Bad's a man in free-fall, until an unexpected meeting prompts him to put on the brakes. He meets an aspiring journalist named Jean (Maggie Gyllenhaal), a single Mom with a cute four-year-old son. Jean wants an interview with the legendary Bad. He pours on the charm, such as it is. Jean's earthy and earnest and swears that she knows better than to fall for another loser. In the country music dictionary, Bad's pretty much the definition of a loser. Jean falls for him anyway, and the implausibility of the romance - they're decades apart in age; he's a dissolute, self-destructive, alcoholic rogue who can barely be trusted with a lit cigarette, let alone a child - runs the movie right off the road.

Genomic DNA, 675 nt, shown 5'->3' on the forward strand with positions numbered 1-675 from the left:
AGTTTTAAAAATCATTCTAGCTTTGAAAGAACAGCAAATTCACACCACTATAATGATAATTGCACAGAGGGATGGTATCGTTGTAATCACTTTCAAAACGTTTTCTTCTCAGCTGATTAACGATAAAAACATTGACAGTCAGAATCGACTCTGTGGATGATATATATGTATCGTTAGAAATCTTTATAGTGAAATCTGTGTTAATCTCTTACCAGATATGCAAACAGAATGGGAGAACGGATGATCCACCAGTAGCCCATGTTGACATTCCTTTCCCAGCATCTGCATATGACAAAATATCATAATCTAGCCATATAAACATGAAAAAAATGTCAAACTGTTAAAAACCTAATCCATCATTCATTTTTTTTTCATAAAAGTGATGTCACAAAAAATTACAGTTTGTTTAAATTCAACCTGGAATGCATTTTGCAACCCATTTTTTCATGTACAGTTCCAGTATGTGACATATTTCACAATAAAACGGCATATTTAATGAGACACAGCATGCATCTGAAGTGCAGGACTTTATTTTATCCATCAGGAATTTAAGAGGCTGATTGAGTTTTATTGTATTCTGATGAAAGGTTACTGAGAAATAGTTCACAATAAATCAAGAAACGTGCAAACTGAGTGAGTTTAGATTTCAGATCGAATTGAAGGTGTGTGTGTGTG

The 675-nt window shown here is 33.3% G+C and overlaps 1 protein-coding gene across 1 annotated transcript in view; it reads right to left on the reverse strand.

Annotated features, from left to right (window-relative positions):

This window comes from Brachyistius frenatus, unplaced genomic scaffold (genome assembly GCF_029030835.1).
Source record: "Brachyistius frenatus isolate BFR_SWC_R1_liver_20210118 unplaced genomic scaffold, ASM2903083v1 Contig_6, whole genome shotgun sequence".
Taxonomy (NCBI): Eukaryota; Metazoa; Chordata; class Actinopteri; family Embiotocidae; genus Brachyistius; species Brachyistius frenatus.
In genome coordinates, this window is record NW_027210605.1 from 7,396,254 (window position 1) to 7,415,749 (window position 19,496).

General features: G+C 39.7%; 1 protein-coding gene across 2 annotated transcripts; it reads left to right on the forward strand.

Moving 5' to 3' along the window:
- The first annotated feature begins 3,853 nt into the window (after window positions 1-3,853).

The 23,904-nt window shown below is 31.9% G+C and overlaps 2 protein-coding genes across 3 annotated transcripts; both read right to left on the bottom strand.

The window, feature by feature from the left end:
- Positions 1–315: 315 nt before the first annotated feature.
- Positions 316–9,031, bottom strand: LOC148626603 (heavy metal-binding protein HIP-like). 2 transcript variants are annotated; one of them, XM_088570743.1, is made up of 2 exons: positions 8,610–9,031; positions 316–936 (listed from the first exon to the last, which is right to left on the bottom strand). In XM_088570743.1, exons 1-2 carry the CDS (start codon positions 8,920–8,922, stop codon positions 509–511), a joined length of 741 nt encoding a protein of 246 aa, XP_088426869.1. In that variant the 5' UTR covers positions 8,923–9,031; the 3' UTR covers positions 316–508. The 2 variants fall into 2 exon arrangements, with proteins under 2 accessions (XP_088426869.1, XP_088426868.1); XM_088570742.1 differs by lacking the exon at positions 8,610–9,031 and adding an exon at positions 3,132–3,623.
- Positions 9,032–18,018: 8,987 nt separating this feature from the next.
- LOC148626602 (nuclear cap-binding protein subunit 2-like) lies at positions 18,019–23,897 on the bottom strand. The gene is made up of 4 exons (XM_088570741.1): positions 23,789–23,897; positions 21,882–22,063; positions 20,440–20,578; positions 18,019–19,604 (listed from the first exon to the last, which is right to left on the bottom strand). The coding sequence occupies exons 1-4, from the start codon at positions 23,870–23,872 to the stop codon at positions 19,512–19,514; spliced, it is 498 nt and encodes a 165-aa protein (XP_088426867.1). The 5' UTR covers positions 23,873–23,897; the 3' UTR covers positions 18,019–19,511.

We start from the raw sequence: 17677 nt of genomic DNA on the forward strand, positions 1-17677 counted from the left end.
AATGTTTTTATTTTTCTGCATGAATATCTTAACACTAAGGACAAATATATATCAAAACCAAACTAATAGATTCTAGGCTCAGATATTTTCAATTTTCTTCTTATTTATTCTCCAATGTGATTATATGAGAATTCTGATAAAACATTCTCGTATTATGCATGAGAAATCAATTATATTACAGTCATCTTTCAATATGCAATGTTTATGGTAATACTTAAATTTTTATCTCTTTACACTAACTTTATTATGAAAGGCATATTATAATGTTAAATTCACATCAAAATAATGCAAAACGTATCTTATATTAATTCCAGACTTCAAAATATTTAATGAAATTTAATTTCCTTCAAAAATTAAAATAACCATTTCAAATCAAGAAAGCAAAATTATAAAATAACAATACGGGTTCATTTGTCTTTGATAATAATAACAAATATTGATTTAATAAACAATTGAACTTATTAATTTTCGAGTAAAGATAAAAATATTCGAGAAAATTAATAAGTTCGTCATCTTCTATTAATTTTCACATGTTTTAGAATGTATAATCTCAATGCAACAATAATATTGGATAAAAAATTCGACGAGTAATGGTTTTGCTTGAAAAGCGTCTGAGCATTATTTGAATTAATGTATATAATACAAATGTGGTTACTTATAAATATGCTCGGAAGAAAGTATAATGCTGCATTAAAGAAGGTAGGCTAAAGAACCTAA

The romantic plot of Crazy Heart just doesn't work - it's implausible on multiple levels, and like a few other plot developments, glib and too easy - but the movie's other elements do work. Plot aside, the screenplay features believable dialogue, and there are strong performances and great music. Bridges is really terrific as Bad, giving a worn-in, lived-in performance that's all sweat, flab and heart. Bridges does his own singing, too; as does Colin Farrell, who plays Tommy Sweet, a one-time Bad Blake prot?g? whose star has risen as Bad's has fallen. They've got some mighty fine songs to croon: songs of loss and longing and better days written by T-Bone Burnett and Stephen Bruton.
Crazy Heart is a sad, moving portrait of a world-weary, self-pitying man sliding into self-inflicted oblivion with a howl, but not really putting up much of a fight. He's not so far gone, though, that he doesn't recognize a last chance when he sees it.